Sunday, August 14, 2011

Are charter schools sweat shops?

A recent Stanford University study reveals that charter school teachers have a higher turnover rate than traditional public school teachers. Elementary teacher turnover is 33% higher than turnover at public schools and close to four times higher at the secondary level. The report indicates that younger unmarried teachers without children who work at charter schools are "better able to handle the intense teaching demands more than those with family responsibilities." Do charter schools pay attention to teacher burn-out?

Steven Brill's recent article in the Wall Street Journal, Super Teachers Alone Can't Save Our Schools does not look at working conditions deeply enough although he exposes the views of two charter "super teachers."

"I feel overwhelmed, underappreciated and underpaid," a teacher told me one morning at one of the Success Charter Network schools in Harlem. Like KIPP, these are schools whose students consistently top the charts in achievement scores, often testing at or above the level of students in affluent nearby suburbs.

"I work from 7:30 to 5:30 in the building and then go home and work some more," the teacher told me. "I get disrespectful pushback from parents all the time when I try to give their kids consequences. I get feedback from my [supervisors], who demand that I change five or six things by the next day. I think we are doing a great job, so I keep at it. But there is no way I can do this beyond another year or two."

Brill interviewed Success Charter Network school founder, Eva Moskowitz, who advocates scaling "this", without elaborating what "this" is. Moskowitz discusses turnover this way:
"Sure, we have turnover, but our teachers make good money," and "they can advance quickly."

"I have [assistant principals] who are 28 years old and making $100,000 or $120,000, who get six weeks' vacation," Ms. Moskowitz said. "How bad a career path is that?"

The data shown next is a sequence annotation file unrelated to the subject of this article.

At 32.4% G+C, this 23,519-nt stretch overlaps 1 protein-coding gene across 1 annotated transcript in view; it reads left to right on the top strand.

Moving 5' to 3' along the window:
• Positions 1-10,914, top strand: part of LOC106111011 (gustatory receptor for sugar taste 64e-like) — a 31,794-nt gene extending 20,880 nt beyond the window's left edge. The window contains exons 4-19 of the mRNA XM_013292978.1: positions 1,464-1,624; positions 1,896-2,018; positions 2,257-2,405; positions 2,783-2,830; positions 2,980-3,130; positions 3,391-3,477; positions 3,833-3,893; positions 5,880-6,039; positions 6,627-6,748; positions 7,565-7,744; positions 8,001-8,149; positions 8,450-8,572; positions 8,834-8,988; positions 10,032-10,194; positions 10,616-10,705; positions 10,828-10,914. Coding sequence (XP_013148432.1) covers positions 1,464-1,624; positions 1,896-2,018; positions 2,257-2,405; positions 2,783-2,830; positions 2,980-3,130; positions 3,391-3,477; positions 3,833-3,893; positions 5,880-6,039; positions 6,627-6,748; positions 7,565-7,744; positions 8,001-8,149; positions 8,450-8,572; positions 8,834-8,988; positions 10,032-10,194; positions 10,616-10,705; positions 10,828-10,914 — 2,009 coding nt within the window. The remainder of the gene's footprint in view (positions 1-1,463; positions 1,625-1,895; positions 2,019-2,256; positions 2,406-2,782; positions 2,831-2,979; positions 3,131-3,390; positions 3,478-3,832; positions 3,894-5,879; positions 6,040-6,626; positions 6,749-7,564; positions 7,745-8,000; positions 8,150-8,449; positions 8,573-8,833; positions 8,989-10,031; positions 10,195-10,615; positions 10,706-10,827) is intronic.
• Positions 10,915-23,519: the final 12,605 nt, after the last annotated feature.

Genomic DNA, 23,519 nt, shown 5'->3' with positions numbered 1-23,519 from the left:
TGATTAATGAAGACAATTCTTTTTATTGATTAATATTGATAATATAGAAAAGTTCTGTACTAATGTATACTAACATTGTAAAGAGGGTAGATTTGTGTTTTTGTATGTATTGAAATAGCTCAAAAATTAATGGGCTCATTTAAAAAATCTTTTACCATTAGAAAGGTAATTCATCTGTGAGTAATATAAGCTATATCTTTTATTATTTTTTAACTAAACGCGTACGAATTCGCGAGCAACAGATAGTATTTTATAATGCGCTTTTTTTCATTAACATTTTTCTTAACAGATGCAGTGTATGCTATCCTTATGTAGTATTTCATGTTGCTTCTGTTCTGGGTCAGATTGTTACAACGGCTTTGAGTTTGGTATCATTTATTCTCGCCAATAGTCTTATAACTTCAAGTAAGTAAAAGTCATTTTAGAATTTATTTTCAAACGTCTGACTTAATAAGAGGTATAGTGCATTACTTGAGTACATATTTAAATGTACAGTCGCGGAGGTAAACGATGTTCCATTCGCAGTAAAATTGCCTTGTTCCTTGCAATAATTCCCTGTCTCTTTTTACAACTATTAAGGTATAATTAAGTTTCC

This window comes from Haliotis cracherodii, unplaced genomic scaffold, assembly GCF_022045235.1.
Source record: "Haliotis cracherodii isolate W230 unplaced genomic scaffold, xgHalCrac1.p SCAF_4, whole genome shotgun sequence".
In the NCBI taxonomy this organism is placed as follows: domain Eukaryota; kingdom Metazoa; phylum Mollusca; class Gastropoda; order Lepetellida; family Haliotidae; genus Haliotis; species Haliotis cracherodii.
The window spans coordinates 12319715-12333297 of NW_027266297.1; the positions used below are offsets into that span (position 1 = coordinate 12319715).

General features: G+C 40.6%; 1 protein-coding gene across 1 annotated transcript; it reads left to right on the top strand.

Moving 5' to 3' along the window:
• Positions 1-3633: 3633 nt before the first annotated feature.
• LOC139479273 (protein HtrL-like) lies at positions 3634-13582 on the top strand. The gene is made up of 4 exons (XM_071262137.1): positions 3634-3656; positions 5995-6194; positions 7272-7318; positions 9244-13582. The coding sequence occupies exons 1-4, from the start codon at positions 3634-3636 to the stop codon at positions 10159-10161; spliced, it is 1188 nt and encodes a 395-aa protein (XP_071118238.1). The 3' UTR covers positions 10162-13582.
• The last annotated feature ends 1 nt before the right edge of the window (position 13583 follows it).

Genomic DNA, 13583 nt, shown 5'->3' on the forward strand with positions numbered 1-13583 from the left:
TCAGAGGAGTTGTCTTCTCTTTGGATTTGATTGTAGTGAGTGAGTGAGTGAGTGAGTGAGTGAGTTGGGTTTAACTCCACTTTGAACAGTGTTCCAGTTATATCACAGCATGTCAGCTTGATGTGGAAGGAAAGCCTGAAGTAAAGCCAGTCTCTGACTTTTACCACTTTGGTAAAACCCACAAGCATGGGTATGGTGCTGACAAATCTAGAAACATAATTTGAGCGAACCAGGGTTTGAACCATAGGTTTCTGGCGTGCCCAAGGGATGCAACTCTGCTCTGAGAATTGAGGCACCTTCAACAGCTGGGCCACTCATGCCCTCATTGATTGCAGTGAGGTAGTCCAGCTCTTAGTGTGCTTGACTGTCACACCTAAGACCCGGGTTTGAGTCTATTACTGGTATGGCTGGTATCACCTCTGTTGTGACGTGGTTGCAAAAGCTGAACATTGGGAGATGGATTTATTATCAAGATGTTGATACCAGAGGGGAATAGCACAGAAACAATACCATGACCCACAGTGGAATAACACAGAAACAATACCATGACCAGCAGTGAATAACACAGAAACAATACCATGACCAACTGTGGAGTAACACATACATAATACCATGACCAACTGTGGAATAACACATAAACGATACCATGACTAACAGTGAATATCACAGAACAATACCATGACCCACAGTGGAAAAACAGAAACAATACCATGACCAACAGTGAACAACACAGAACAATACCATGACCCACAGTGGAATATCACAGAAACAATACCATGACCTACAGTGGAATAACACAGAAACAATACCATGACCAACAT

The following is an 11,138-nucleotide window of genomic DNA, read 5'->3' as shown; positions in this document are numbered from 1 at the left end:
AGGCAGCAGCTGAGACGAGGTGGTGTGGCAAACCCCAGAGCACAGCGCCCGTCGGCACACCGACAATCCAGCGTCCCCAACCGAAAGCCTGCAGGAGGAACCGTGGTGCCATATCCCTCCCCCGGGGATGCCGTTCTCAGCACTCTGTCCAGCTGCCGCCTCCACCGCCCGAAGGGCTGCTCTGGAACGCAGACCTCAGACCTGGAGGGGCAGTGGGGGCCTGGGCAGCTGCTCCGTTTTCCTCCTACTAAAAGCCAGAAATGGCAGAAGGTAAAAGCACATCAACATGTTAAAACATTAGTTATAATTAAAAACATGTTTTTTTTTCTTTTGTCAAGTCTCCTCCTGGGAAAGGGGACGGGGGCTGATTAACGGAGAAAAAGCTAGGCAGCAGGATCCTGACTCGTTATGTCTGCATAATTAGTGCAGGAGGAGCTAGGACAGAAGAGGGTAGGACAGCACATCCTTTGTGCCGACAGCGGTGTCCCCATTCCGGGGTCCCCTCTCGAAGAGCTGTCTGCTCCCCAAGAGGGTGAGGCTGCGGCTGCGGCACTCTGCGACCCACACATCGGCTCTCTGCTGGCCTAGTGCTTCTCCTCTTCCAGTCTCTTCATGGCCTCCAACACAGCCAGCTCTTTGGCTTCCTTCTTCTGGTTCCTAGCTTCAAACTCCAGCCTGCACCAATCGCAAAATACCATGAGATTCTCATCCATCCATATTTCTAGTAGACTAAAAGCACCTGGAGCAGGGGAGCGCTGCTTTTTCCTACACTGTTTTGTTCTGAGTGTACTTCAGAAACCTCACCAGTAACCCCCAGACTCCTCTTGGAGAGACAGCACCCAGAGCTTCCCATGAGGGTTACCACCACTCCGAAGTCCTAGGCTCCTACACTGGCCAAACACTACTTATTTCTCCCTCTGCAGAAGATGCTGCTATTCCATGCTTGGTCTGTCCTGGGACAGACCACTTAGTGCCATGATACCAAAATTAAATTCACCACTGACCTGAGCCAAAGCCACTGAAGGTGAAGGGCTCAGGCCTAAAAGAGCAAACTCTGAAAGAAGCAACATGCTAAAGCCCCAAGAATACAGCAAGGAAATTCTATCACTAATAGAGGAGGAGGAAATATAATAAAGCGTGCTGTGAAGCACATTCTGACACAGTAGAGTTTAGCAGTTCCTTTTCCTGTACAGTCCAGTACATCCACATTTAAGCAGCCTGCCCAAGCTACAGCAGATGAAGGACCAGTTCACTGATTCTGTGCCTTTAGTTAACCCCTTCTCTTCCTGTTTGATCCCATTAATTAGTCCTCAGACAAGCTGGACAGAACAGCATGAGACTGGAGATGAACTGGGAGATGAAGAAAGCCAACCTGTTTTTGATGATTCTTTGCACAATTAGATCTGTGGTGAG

How bad a career path is it? Great question. Successful businesses across the nation recognize the importance of working conditions on motivation, productivity, and retention.

Brill reported that Success Charter Network lost one of those super-teacher turned assistant principals because the demands created an "unsustainable" life, both on her health and her marriage. At 28, she walked away to save herself.

KIPP Charter School co-founder Dave Levin believes reform requires ending teacher unions in order to increase the number of "super teachers":
".....if you tore up every union contract in the country, that would just give you the freedom to try…. Then you would have to train and motivate not 70,000 or 80,000 teachers"—the number now teaching in charter schools—"but three million," the approximate number of teachers in American public elementary and secondary schools.

As Mr. Levin explained to me, "You can't do this by depending only on the kinds of exceptional people we have around here who pour themselves into this every hour of every day."

"Every hour of the day????"

Somehow Levin and Moskowitz miss the important and widespread best practices from the business world that acknowledge it takes more than money and 6-weeks vacation to retain talented employees. These charter school leaders express no vision on a teaching environment that retains talent and seem almost cavalier at the level of turnover. There are cost implications when investing in training and losing the talent. So, why are charter schools that have higher turnover rates than public schools and operate like sweat shops considered exemplars for replication at "scale?"

The nation cannot afford 3 million teachers trained and burning out in two years. Taxpayers should not be called upon to fund such a model. Where's the accountability to students, parents, community members, and taxpayers?

UPDATE: The 28 year old assistant principal who left the charter school position found a position in a traditional school, which she found to be more sustainable. Found this detail on Alexander Russo's blog. He says he will be posting an interview he had with Mr. Brill in the next issue of Scholastic Administrator.


  1. My daughter once signed up to work at a charter school. Classes weren't assigned until the day before school started. She had 6 separate preparations in 3 grade levels. She lasted one week.

  2. @Bud - I hope your daughter found a school with decent working conditions that free her to teach effectively.